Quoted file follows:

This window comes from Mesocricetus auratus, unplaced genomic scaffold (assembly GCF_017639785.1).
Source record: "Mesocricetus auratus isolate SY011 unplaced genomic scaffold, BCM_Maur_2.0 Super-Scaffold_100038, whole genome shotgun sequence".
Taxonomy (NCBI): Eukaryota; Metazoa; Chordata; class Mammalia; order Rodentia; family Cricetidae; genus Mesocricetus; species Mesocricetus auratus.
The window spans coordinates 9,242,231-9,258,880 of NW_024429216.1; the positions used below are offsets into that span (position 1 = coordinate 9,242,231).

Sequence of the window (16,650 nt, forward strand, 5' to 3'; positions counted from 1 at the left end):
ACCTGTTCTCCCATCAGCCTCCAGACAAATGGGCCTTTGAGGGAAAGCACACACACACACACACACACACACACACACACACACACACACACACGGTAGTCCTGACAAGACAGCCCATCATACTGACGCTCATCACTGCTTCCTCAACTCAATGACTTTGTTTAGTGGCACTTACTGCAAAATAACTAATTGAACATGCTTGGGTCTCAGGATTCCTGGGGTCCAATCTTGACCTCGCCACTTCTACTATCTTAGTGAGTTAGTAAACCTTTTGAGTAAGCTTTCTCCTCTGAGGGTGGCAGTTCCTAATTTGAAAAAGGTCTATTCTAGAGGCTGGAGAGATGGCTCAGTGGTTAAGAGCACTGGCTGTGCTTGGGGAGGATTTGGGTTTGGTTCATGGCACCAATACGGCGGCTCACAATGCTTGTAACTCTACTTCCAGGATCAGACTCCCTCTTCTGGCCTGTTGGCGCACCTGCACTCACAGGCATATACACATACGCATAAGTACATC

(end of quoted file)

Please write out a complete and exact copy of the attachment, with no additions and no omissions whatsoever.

This window comes from Mesocricetus auratus, unplaced genomic scaffold (assembly GCF_017639785.1).
Source record: "Mesocricetus auratus isolate SY011 unplaced genomic scaffold, BCM_Maur_2.0 Super-Scaffold_100038, whole genome shotgun sequence".
Taxonomy (NCBI): Eukaryota; Metazoa; Chordata; class Mammalia; order Rodentia; family Cricetidae; genus Mesocricetus; species Mesocricetus auratus.
The window spans coordinates 9,242,231-9,258,880 of NW_024429216.1; the positions used below are offsets into that span (position 1 = coordinate 9,242,231).

Sequence of the window (16,650 nt, forward strand, 5' to 3'; positions counted from 1 at the left end):
ACCTGTTCTCCCATCAGCCTCCAGACAAATGGGCCTTTGAGGGAAAGCACACACACACACACACACACACACACACACACACACACACACACACGGTAGTCCTGACAAGACAGCCCATCATACTGACGCTCATCACTGCTTCCTCAACTCAATGACTTTGTTTAGTGGCACTTACTGCAAAATAACTAATTGAACATGCTTGGGTCTCAGGATTCCTGGGGTCCAATCTTGACCTCGCCACTTCTACTATCTTAGTGAGTTAGTAAACCTTTTGAGTAAGCTTTCTCCTCTGAGGGTGGCAGTTCCTAATTTGAAAAAGGTCTATTCTAGAGGCTGGAGAGATGGCTCAGTGGTTAAGAGCACTGGCTGTGCTTGGGGAGGATTTGGGTTTGGTTCATGGCACCAATACGGCGGCTCACAATGCTTGTAACTCTACTTCCAGGATCAGACTCCCTCTTCTGGCCTGTTGGCGCACCTGCACTCACAGGCATATACACATACGCATAAGTACATC